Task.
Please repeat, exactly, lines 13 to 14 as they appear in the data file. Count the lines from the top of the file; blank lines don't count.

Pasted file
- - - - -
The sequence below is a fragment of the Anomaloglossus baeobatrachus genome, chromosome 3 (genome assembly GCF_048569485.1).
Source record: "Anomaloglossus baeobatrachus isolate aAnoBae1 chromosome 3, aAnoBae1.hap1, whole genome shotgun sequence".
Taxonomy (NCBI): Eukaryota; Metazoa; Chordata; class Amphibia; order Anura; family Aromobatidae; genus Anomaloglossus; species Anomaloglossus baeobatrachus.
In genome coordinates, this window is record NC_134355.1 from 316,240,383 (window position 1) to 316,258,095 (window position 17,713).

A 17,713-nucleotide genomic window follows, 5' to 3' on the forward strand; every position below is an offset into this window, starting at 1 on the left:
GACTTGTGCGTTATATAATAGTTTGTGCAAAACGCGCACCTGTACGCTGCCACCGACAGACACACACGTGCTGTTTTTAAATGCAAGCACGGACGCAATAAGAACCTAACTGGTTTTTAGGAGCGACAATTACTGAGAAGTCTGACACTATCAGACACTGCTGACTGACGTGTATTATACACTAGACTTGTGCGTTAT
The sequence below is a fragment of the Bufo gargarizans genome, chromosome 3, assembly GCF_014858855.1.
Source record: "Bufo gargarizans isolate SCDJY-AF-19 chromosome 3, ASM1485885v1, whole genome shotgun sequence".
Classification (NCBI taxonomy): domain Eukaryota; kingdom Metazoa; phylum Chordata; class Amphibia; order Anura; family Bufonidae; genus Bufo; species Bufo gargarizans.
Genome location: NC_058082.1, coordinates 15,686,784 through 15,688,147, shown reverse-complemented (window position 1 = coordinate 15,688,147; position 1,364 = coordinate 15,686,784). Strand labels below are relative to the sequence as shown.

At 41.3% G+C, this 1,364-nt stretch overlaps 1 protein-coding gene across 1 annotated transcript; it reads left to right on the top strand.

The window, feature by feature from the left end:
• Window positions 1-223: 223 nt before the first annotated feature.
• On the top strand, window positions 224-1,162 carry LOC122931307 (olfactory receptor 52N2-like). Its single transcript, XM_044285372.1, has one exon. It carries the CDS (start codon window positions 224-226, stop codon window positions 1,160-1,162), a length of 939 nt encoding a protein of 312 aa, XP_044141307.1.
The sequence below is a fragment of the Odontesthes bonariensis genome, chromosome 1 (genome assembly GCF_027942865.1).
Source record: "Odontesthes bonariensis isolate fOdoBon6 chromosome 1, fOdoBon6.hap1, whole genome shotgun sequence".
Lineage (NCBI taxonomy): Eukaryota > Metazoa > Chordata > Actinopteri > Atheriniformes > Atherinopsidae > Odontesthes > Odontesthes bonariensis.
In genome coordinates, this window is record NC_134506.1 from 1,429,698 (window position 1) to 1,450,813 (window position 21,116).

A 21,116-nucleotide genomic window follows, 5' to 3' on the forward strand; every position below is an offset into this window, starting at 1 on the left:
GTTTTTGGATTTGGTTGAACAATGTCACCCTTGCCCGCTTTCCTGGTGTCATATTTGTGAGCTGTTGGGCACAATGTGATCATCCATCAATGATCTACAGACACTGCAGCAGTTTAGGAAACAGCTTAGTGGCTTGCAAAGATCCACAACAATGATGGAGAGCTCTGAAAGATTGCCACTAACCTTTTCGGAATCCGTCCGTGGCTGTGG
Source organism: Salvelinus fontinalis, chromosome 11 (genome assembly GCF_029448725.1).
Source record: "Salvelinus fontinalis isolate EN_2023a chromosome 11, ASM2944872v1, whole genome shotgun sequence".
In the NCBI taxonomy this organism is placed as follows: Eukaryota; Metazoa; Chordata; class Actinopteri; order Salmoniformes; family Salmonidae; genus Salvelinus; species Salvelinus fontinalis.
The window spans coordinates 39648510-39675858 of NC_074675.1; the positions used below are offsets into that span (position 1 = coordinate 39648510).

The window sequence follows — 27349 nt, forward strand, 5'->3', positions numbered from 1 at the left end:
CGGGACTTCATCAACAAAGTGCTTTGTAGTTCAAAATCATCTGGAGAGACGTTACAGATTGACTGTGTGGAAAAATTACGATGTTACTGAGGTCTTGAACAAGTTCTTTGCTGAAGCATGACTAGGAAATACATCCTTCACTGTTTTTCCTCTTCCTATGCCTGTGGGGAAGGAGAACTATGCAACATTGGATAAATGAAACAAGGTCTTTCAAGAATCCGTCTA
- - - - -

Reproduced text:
• Window positions 1-223: 223 nt before the first annotated feature.
• On the top strand, window positions 224-1,162 carry LOC122931307 (olfactory receptor 52N2-like). Its single transcript, XM_044285372.1, has one exon. It carries the CDS (start codon window positions 224-226, stop codon window positions 1,160-1,162), a length of 939 nt encoding a protein of 312 aa, XP_044141307.1.